An experimentally verified finite element model was used to estimate the strain rate and the temperature values which were, consequently, used in calculating the Zener–Hollomon parameter, Z-parameter, of twin-roll-cast (TRC) AZ31B after being refined by FSP (using range of spindle speeds of 600–2000 rpm and tool feed rates ranging from 75 to 900 mm/min). In the finite element model, an HCP specific Zerilli–Armstrong constitutive relation was used to describe the mechanical behavior of AZ31B. The resulting grain size values were experimentally measured for the observed microstructure of all processed samples. Dynamic recrystallization was identified to be the main mechanism involved in the grain refinement. A linear relation of the form ln d = a × ln Z + b was determined relating the average grain size (d) to the Z-parameter with a and b being equal to −0.23 and 8.79, respectively. These coefficients differed from values reported by others for AZ31 magnesium alloy with this difference being attributed to different material processing techniques used in the as-received condition. The resulting equation can be used in controlling the grain size during friction stir processing by varying the process parameters (spindle speed and tool feed) that would in turn affect the instantaneous value of the Zener–Hollomon parameter.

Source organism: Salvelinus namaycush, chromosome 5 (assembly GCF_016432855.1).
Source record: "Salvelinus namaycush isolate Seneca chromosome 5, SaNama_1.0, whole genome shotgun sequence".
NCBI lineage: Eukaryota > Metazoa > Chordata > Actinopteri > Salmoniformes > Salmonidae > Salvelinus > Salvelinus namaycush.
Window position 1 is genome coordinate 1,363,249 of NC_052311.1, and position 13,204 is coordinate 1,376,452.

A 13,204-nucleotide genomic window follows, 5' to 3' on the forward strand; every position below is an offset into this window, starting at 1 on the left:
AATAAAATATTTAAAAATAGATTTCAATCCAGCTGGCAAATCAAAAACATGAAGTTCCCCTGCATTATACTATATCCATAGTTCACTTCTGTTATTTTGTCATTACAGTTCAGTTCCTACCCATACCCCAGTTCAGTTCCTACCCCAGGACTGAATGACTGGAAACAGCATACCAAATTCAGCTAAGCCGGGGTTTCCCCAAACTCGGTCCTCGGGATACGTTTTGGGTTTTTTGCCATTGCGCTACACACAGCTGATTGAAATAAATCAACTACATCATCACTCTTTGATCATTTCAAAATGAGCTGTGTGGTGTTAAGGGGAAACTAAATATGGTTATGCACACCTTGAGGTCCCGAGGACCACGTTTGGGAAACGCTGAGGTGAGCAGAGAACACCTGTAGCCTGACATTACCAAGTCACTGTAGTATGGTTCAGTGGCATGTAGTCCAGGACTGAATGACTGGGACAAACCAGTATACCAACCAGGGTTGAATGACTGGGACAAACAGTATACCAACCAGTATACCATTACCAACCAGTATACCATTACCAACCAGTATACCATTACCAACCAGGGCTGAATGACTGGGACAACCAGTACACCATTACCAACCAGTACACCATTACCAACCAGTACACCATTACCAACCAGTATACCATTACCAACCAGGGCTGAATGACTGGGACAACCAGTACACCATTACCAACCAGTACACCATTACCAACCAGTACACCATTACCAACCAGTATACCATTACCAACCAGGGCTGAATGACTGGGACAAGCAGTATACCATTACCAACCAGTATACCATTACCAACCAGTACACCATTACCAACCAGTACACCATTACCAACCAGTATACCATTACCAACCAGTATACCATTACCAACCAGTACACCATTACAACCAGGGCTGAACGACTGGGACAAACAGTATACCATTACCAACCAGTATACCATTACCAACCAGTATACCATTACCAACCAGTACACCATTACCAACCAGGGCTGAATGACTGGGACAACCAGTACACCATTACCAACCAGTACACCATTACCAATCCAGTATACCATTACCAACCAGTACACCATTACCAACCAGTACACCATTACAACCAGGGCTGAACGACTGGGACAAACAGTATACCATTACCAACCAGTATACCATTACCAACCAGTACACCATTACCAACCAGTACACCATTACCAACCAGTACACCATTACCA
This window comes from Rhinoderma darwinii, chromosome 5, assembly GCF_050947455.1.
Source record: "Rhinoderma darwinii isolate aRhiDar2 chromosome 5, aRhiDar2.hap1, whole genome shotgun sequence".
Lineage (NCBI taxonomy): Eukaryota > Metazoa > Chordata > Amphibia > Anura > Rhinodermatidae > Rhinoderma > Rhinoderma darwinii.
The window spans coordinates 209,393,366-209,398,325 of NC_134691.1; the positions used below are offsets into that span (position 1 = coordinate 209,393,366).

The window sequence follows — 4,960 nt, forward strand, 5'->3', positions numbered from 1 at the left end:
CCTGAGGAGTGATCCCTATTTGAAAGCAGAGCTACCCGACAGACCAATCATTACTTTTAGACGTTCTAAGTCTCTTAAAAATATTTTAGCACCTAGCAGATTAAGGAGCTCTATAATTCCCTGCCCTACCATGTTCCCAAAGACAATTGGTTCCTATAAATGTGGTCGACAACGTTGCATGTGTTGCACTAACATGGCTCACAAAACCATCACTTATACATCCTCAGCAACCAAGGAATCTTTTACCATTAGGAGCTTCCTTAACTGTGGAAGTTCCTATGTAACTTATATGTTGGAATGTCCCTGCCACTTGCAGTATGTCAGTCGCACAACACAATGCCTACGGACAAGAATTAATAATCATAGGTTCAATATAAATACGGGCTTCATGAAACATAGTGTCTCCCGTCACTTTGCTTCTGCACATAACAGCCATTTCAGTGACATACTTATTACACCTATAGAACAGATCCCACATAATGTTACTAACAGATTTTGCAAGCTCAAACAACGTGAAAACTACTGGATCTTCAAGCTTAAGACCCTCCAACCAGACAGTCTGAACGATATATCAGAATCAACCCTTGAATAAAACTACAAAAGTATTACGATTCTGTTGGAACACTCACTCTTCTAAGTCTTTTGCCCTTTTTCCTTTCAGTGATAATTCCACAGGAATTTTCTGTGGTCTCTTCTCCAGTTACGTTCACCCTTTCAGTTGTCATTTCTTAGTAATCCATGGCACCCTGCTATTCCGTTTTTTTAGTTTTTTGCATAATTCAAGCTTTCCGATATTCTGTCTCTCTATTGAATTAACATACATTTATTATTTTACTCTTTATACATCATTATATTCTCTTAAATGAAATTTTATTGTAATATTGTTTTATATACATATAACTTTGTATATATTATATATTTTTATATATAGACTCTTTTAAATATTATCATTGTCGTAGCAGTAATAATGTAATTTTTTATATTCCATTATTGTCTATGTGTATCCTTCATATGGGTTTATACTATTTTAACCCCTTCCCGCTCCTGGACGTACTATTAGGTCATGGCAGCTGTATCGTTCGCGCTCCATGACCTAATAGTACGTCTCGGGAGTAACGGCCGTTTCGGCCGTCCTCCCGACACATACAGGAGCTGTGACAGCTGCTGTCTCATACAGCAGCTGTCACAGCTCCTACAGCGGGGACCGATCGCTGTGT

... In cases of steep state variables' gradients, as the case with FSP, it was proven difficult for most of these constitutive laws to predict the values of state variables over the entire range of variation. In recent work [6], Ammouri et al. evaluated two of the more popular material models in friction stir processes: Sellars-Tegart [7] and Johnson-Cook [8] constitutive laws where each model showed advantages over the other at different regimes of interest. The reason for adopting these two models was due to their ease of implementation in numerical solvers and the availability of their material constants in the literature for many metals of interest. ...
... A non-linear regression analysis was used to fit published [11] [6]. For each of the constitutive relations, the reference test-case simulation was run at what was found [12] to be optimum process parameters for the model's tool geometry: 1000 RPM and 90 mm/min. ...
... This relation is constructed from an experimentally validated 3D FE model that was constructed using the commercial DEFORM 3D software. The FE model utilized the physical based Zerilli-Armstrong material model for HCP material which is capable of predicting accurate state variables[7]. The Zener-Hollomon parameter was used to calculate the predicted grain size from the resulting state variables of the FEM simulations. ...
Article